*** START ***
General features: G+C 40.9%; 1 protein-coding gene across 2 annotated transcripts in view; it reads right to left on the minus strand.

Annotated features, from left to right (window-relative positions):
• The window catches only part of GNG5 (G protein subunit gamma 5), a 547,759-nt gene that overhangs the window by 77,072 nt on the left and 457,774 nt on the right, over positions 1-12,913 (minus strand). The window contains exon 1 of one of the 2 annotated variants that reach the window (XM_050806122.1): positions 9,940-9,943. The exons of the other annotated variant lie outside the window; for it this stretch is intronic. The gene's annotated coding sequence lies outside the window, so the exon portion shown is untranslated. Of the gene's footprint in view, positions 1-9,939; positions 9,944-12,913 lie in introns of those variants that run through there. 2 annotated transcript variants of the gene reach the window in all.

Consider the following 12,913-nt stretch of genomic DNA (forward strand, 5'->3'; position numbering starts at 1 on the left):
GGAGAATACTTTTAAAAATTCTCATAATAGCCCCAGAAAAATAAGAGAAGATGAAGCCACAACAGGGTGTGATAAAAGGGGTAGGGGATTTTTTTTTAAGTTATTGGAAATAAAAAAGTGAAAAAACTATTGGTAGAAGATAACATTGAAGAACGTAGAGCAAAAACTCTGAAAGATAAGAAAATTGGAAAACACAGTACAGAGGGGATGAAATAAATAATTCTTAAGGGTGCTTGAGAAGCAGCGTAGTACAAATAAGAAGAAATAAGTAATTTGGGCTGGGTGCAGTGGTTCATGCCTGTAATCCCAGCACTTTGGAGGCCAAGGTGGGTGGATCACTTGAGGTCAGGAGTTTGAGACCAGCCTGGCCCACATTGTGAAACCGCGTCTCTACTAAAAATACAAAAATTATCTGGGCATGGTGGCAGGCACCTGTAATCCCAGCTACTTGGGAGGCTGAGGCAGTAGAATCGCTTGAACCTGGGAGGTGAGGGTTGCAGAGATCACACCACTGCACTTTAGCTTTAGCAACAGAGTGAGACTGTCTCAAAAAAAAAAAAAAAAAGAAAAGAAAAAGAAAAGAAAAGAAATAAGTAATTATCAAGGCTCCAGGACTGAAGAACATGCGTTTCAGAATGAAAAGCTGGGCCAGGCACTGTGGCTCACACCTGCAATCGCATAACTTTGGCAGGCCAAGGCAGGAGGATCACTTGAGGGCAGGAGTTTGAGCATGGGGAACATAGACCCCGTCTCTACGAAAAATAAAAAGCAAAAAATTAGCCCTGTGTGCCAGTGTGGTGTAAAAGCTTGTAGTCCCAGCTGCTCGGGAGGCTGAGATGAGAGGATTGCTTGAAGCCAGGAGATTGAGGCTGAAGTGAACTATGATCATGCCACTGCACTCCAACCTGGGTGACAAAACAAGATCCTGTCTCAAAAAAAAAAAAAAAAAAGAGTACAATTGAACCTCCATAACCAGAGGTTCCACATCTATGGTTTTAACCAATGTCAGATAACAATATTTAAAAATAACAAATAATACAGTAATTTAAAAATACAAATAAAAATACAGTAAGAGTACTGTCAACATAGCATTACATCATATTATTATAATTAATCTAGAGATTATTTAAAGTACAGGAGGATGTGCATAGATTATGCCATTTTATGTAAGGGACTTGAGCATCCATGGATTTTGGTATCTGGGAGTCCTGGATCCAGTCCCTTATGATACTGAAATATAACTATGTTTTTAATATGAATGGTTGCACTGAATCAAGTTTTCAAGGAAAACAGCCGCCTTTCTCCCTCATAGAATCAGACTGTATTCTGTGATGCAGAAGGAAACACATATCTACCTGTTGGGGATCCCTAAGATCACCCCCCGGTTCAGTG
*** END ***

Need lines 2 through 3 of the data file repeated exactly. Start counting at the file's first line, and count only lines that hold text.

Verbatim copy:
Annotated features, from left to right (window-relative positions):
• The window catches only part of GNG5 (G protein subunit gamma 5), a 547,759-nt gene that overhangs the window by 77,072 nt on the left and 457,774 nt on the right, over positions 1-12,913 (minus strand). The window contains exon 1 of one of the 2 annotated variants that reach the window (XM_050806122.1): positions 9,940-9,943. The exons of the other annotated variant lie outside the window; for it this stretch is intronic. The gene's annotated coding sequence lies outside the window, so the exon portion shown is untranslated. Of the gene's footprint in view, positions 1-9,939; positions 9,944-12,913 lie in introns of those variants that run through there. 2 annotated transcript variants of the gene reach the window in all.